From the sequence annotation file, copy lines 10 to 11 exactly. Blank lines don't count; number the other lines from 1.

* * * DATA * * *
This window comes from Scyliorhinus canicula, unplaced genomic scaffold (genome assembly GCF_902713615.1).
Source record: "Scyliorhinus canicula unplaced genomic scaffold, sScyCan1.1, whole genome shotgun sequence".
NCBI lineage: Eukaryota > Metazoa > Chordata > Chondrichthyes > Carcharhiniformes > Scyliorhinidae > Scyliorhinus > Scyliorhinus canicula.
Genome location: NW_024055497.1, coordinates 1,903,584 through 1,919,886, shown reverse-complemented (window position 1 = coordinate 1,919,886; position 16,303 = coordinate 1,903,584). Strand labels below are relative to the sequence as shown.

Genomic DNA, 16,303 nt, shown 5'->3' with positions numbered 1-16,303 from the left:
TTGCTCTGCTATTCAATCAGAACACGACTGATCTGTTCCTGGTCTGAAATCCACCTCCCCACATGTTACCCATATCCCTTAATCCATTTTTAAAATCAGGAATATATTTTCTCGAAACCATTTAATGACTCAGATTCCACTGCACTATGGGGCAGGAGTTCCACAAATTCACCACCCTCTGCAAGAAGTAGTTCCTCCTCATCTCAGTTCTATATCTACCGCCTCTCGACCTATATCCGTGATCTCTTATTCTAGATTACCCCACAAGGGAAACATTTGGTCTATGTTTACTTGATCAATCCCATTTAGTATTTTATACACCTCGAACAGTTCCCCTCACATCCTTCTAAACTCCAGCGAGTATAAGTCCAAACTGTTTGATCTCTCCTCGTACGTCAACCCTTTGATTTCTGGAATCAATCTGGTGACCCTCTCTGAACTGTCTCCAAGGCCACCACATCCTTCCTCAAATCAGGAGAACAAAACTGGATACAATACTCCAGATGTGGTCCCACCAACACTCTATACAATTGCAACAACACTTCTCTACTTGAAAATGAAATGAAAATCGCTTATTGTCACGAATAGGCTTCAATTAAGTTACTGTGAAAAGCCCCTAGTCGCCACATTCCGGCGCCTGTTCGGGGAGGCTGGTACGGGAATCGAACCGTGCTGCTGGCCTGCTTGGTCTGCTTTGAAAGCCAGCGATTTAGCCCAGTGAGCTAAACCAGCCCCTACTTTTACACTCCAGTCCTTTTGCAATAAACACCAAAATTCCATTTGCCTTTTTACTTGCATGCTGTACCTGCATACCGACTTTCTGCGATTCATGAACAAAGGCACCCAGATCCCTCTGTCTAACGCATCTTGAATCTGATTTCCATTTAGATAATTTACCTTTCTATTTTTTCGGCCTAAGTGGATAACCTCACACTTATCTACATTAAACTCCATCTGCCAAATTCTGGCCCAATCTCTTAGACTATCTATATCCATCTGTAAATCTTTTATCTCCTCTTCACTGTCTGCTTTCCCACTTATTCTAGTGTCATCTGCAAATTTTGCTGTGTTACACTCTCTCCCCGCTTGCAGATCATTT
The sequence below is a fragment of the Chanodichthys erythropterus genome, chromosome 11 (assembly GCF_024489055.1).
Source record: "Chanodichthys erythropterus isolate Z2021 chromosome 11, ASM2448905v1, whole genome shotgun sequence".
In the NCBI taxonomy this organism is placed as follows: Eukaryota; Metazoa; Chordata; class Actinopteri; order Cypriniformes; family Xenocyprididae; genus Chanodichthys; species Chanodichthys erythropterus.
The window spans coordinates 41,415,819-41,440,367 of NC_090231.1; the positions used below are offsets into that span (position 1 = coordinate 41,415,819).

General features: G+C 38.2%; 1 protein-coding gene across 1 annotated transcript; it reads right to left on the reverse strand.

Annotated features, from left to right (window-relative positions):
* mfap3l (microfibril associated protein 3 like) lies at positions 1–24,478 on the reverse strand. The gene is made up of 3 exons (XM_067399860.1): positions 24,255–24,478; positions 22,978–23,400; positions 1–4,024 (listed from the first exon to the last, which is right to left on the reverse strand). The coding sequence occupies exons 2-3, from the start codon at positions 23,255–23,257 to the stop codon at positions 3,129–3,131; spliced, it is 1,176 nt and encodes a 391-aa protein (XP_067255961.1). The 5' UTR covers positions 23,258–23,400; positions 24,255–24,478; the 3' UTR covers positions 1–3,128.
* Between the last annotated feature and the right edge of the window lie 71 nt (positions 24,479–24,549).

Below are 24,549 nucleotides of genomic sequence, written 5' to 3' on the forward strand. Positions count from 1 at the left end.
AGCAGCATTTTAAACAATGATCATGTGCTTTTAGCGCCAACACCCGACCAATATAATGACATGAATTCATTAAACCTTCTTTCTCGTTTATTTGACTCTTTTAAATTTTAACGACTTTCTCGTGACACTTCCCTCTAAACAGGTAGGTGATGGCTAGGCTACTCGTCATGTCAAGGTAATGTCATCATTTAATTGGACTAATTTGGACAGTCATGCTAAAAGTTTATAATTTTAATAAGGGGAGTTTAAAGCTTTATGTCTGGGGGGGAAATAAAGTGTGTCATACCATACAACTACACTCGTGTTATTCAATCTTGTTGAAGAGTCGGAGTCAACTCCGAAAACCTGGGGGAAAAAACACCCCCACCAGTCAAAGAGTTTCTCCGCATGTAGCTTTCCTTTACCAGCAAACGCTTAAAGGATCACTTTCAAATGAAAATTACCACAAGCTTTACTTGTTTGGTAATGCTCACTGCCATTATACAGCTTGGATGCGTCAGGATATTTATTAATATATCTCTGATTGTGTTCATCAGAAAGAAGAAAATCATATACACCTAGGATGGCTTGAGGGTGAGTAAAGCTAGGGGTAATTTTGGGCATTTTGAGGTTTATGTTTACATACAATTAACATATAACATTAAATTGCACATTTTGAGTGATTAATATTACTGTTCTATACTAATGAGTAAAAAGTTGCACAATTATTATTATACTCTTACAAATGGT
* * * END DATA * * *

The window spans coordinates 41,415,819-41,440,367 of NC_090231.1; the positions used below are offsets into that span (position 1 = coordinate 41,415,819).

General features: G+C 38.2%; 1 protein-coding gene across 1 annotated transcript; it reads right to left on the reverse strand.